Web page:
Every time I go into a Starbuck’s, I cringe at the inflated prices of their coffee drinks. Even a plain cup of coffee is pretty expensive, at $1.75 for a Tall (12 ounces), $1.95 for a Grande (16 ounces), and $2.25 for a Venti (20 ounces). Look at the prices of some of the other coffee drinks sold at Starbuck’s:

Item Price

Tall $3.05
Grande $3.80
Venti $4.20
Trenta $4.30

Tall $3.45
Grande $4.20
Venti $4.50
Trenta $4.70

Tall $3.90
Grande $4.65
Venti $4.85
Trenta $4.95

Starbuck’s Coffee is a treat for me, not a daily habit. I may have five Starbuck’s beverages a month at the most (my average is one or two Starbuck’s beverages each month), but I know many people who indulge in Starbuck’s beverages on a daily basis, and some of them get the fancy drinks every time. All of those multisyllabic coffee concoctions can really add up and burn a hole in one’s wallet over time. In addition, the mochas, the lattes, and certainly the frappucinos are loaded with calories. Here is the nutritional breakdown of my favorite Starbuck’s beverages, a Tall Caffè Mocha. I get it with nonfat milk but even then, the calories, carbs and sugars really add up:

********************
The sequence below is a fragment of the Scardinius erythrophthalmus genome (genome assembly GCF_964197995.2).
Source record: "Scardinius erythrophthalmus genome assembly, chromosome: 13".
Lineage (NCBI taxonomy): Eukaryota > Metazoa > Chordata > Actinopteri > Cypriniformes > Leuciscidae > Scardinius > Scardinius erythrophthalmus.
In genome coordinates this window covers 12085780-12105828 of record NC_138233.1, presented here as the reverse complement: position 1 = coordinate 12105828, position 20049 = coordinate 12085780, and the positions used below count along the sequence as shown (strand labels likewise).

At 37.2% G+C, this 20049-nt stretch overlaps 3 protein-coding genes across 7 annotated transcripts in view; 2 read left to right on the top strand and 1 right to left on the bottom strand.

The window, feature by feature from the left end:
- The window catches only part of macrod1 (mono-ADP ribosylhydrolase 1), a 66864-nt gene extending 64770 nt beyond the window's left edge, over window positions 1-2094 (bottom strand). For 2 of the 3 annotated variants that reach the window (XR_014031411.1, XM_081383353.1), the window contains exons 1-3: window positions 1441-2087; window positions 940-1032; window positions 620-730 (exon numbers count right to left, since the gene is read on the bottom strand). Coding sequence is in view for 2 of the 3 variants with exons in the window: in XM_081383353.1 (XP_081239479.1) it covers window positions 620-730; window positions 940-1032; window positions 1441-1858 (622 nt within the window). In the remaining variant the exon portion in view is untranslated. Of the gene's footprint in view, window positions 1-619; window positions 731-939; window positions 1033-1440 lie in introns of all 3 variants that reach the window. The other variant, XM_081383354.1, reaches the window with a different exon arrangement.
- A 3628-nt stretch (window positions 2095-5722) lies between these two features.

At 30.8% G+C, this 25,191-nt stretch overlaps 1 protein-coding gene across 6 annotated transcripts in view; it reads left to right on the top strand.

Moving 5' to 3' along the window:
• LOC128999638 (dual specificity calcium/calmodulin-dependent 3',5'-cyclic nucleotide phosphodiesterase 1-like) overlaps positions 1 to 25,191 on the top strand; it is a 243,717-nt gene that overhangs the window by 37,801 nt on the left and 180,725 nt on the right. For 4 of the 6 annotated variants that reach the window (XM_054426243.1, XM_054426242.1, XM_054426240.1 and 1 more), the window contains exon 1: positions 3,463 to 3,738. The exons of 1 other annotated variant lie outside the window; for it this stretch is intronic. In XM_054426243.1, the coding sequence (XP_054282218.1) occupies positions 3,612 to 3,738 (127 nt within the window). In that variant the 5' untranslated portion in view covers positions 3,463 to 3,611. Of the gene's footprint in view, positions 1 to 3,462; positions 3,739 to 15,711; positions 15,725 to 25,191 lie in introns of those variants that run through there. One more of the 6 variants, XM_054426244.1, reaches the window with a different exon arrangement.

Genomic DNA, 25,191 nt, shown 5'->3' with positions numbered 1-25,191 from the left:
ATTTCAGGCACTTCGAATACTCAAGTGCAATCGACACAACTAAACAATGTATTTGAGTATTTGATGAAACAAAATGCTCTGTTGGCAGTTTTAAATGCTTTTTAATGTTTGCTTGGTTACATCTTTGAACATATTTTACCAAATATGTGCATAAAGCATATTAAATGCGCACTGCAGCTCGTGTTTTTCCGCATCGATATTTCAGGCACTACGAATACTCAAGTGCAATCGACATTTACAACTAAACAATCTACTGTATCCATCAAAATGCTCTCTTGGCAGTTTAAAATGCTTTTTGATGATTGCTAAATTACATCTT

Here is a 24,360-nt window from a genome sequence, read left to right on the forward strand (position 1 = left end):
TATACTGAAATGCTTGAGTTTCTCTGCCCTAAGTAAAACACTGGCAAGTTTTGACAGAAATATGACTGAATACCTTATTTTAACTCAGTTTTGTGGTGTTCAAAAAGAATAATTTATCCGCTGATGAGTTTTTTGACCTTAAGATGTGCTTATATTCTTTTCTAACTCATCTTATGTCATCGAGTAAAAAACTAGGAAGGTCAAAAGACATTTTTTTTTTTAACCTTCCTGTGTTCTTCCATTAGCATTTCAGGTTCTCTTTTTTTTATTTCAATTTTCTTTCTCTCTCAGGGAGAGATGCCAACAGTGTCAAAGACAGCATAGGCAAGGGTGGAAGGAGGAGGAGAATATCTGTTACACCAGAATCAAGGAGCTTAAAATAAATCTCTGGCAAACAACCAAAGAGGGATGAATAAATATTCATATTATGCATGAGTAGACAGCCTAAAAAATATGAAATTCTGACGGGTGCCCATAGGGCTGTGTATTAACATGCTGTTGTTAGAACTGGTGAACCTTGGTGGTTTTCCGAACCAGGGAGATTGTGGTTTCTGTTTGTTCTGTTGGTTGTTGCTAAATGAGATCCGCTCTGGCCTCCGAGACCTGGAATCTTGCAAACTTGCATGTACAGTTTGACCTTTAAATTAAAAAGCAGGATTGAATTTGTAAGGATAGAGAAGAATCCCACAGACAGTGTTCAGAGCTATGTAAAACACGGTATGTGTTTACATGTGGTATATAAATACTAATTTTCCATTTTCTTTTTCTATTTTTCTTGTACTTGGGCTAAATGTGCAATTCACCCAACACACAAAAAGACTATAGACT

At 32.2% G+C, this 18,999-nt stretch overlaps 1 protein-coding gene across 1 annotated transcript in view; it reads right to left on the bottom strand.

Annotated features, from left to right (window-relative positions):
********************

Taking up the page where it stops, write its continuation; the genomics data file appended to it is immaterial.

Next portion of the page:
Caffè Mocha (Espresso with bittersweet mocha sauce and steamed milk)

Nutrition Facts Per Serving (12 fl oz)
Calories 190 Calories from Fat 20
% Daily Value*
Total Fat 2g 3%
Saturated Fat 1g 5%
Trans Fat 0g
Cholesterol 5mg 2%
Sodium 100mg 4%
Total Carbohydrate 32g 11%
Dietary Fiber 3g 12%
Sugars 27g
Protein 10g
Vitamin A 10% Vitamin C 0% Calcium 30% Iron 20%
Caffeine 95mg**
*Percent Daily Values are based on a 2,000 calorie diet.
**Each caffeine value is an approximate value.